Chair: Stephen Taylor (Durham University)
Ashley Walsh (Cardiff University)
England and Switzerland in the European Enlightenment
Despite the historic positioning of the Church of England throughout the long Reformation as a via media between Geneva and Rome, one of the least studied aspects of the Enlightenment in England was the growing sympathy among lay and clerical English intellectuals for Swiss Protestantism as its varieties of Calvinism, especially in Geneva, facing the challenges of rational religion, Arianism, and Socinianism, became more liberal. Scholars have tended to focus largely on the Swiss connections of Edward Gibbon, who resided frequently in Lausanne. Beyond the European contexts for Gibbon, the ‘Helvetic trio’ of Jean-Alphonse Turretini, Samuel Werenfels, and Jean-Frederick Osterwald partook in the Enlightened Anglophilia that historians now associate with the likes of Voltaire and Montesquieu as they sought to reduce the doctrinal impositions of the Formula consensus ecclesiarum Helveticarum (1675). By way of return, Englishmen like Thomas Hollis and Francis Blackburne played a central role in the English translation and transmission of reformers such as Brian Herport in their campaigns for a more comprehensive and anti-Catholic Church of England. Most notoriously, Jean-Jacques Rousseau engaged with William Warburton’s The alliance between church and state (1736) in his notorious chapter ‘On civil religion’ in The social contract (1762), an engagement that was received by Anglophiles like Nicolas Bonneville during the French Revolution in De l’espirit des religions (1791). This paper explores the relationship between Enlightened Swiss and English intellectuals as they attempted to fashion forms of scientific inquiry and religious settlement congenial to this ‘enlightened age’. It also shows how, by situating the Enlightenment within the various European traditions of Christian reform, England might fully be situated within a European conception of the Enlightenment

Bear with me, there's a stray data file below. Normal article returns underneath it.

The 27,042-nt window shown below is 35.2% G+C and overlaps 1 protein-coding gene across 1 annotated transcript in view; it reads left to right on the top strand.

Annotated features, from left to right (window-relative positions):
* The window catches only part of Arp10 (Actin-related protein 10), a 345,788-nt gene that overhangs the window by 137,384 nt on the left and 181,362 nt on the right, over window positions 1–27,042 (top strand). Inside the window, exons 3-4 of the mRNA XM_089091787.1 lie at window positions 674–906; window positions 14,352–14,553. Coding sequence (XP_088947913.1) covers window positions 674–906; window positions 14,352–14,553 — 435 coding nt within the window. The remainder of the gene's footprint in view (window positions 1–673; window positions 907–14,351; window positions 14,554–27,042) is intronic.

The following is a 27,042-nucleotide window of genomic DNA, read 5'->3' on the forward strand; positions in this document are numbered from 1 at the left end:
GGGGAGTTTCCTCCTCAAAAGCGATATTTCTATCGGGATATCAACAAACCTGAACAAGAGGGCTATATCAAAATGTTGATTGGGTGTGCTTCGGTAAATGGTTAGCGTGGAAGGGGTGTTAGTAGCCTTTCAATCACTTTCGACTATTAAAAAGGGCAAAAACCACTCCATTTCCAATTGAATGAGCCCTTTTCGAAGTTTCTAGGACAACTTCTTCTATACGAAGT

Marco Barducci (Durham University)
Enlightenment and secularisation in England (1650s-1730s): the reception of French and Dutch ideas.
In this paper I examine the changes in English religious and intellectual culture occurring between the 17th and the early 18th centuries in light of the reception of early modern Dutch and French books and ideas. In particular, I argue that the diffusion in England of an historical/critical approach to the reading of Scripture “as a work of culture” and the development of a vision of the clergy that prioritized social cohesion and the primacy of ethics over theological speculations, were enabled by the engagement with the works authors such as Grotius, I. Vossius, Spinoza, and Richard Simon.
Alasdair Raffe (University of Edinburgh)
Heterodoxy and the ‘Scottish Enlightenment’
This paper argues that the agenda of ‘pluralising’ the Enlightenment, when taken to its logical conclusion, requires us to study the development of pluralism itself. This is particularly true in the case of Scotland. It is often suggested that, notwithstanding some cordial internal disagreements, the Scottish Enlightenment was a compact and coherent movement, progressive in its moral and economic thought, but conservative in its politics and religious commitments. This view has discouraged historians from searching for heterodoxy in early eighteenth-century Scotland. Yet the appearance of heterodoxy in various forms, and the increasing willingness of civil and ecclesiastical authorities to tolerate it, shaped the culture in which enlightened Scots worked. This paper reflects on one strand of heterodox discourse in Scotland, hitherto scarcely studied: deism and anti-deism.
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